Contrary to popular belief, obsessive-compulsive disorder (OCD) is not rare in adolescents and children. In fact, it affects approximately 3% of teenagers. Unfortunately, the symptoms of OCD are not the same in teenagers and adults. In this blog post, we will discuss OCD in teens. Specifically, what OCD is, what its symptoms are, and how those symptoms differ from those in adults. We’ll also take a look at the best treatments teenagers can get for OCD. Read on to learn more.
What is the Meaning of OCD?
Obsessive-Compulsive Disorder (OCD) is a mental health condition characterized by persistent, unwanted thoughts (obsessions) and repetitive behaviors or mental acts (compulsions). People with OCD may feel driven to perform these rituals in an attempt to reduce anxiety or prevent a feared event or situation. People with OCD might be regarded as having perfectionist personalities though the two issues don’t always overlap.
Obsessions are intrusive and distressing thoughts, images, or urges that repeatedly enter a person’s mind. Compulsions are repetitive behaviors or mental acts that an individual feels compelled to perform in response to obsessions. While the compulsions may temporarily alleviate anxiety, they are often not connected realistically to the feared event and can become time-consuming and disruptive to daily life.
How Does OCD Affect Teenage Lives?
Obsessive-Compulsive Disorder (OCD) can profoundly affect the lives of teenagers in various ways. It extends beyond individual experiences and permeates daily life, influencing academic, social, and emotional aspects. If OCD in teenagers is not treated, it can have adverse effects on many areas of life as follows.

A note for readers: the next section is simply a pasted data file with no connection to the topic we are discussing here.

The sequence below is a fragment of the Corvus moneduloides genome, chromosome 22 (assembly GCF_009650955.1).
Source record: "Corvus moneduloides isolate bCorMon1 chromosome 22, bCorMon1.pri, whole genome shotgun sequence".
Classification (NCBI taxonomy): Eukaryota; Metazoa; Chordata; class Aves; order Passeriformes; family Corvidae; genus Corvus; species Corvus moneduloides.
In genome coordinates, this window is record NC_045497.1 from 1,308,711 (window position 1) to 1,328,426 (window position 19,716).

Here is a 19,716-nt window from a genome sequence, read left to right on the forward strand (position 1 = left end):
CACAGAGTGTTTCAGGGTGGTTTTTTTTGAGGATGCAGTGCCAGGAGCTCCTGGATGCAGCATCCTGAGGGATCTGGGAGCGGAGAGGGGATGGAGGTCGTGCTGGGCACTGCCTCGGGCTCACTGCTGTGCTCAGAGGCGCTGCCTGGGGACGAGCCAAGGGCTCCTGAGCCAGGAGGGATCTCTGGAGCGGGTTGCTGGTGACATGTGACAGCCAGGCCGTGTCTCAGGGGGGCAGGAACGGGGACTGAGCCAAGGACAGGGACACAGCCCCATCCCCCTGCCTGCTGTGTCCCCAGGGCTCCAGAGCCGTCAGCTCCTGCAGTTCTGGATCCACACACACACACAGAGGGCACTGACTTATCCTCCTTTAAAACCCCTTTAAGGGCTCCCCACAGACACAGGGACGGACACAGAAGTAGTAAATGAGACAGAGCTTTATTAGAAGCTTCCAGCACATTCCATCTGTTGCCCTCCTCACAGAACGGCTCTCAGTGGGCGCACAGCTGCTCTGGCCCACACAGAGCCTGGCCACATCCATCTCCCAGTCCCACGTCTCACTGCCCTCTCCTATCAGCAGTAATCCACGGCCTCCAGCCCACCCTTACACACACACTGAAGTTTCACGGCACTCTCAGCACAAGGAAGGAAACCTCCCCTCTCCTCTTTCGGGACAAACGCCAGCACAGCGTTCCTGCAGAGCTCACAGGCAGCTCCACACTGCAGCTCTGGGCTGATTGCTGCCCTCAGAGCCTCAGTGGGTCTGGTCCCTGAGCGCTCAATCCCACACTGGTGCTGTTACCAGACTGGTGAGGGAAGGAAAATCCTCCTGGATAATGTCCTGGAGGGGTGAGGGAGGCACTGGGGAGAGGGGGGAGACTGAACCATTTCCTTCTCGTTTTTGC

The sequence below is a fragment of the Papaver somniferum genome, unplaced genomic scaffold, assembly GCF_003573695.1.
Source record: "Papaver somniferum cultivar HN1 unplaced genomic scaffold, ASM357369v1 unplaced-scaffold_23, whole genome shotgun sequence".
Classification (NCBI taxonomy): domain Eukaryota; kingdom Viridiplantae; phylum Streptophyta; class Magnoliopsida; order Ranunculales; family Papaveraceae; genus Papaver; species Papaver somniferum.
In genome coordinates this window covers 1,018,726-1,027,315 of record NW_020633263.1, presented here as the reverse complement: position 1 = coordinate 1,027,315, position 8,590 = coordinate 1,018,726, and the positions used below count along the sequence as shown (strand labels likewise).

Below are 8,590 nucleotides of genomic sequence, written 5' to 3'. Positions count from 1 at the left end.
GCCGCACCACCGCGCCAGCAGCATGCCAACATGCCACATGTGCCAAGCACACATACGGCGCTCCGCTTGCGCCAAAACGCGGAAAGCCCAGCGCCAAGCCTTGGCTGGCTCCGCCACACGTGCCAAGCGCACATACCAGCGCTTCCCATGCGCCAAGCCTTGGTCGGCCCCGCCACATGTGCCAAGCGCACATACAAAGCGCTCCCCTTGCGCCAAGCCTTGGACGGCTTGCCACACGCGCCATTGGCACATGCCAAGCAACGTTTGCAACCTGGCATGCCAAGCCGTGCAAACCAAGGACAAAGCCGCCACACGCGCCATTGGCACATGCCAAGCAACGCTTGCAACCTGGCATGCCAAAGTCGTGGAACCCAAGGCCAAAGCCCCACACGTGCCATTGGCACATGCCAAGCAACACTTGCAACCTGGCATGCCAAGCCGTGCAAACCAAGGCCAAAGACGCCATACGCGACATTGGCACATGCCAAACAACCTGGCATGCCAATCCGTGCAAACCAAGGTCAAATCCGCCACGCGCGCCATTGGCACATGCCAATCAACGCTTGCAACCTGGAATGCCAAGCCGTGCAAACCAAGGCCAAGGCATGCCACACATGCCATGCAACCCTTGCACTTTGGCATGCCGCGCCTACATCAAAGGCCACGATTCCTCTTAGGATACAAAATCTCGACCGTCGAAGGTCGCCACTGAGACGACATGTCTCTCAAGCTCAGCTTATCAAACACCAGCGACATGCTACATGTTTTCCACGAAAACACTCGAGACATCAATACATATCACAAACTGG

Regarding the impact of OCD on school and academic performance, the time-consuming nature of obsessive thoughts and compulsive rituals can lead to a decline. Teens may find it challenging to concentrate on schoolwork, impacting their ability to focus and succeed and feeling depressed in school. OCD can also disrupt peer relationships and friendships. The preoccupations with obsessive thoughts or the need to perform rituals may lead to social isolation and difficulty connecting with others.
Within the family dynamic, OCD can introduce challenges. Compulsions may disrupt routines or require family involvement, and family members may struggle to understand and support the teenager’s experience. Emotionally, the persistent and intrusive thoughts characteristic of OCD can contribute to heightened anxiety and distress. The need to perform compulsions for relief can lead to frustration, embarrassment, or shame.
Self-esteem and self-image can suffer, particularly if teenagers feel embarrassed or ashamed of their obsessive thoughts or compulsive behaviors. Stigma around mental health can exacerbate negative self-perception.
Recognizing OCD Teenager Symptoms
A study about obsessive-compulsive disorder in children and adolescents, published in 2009 in the Archives of Disease in Childhood journal, by Georgina Krebs and Isobel Heyman, gives us some insight into the effects of OCD in teenagers.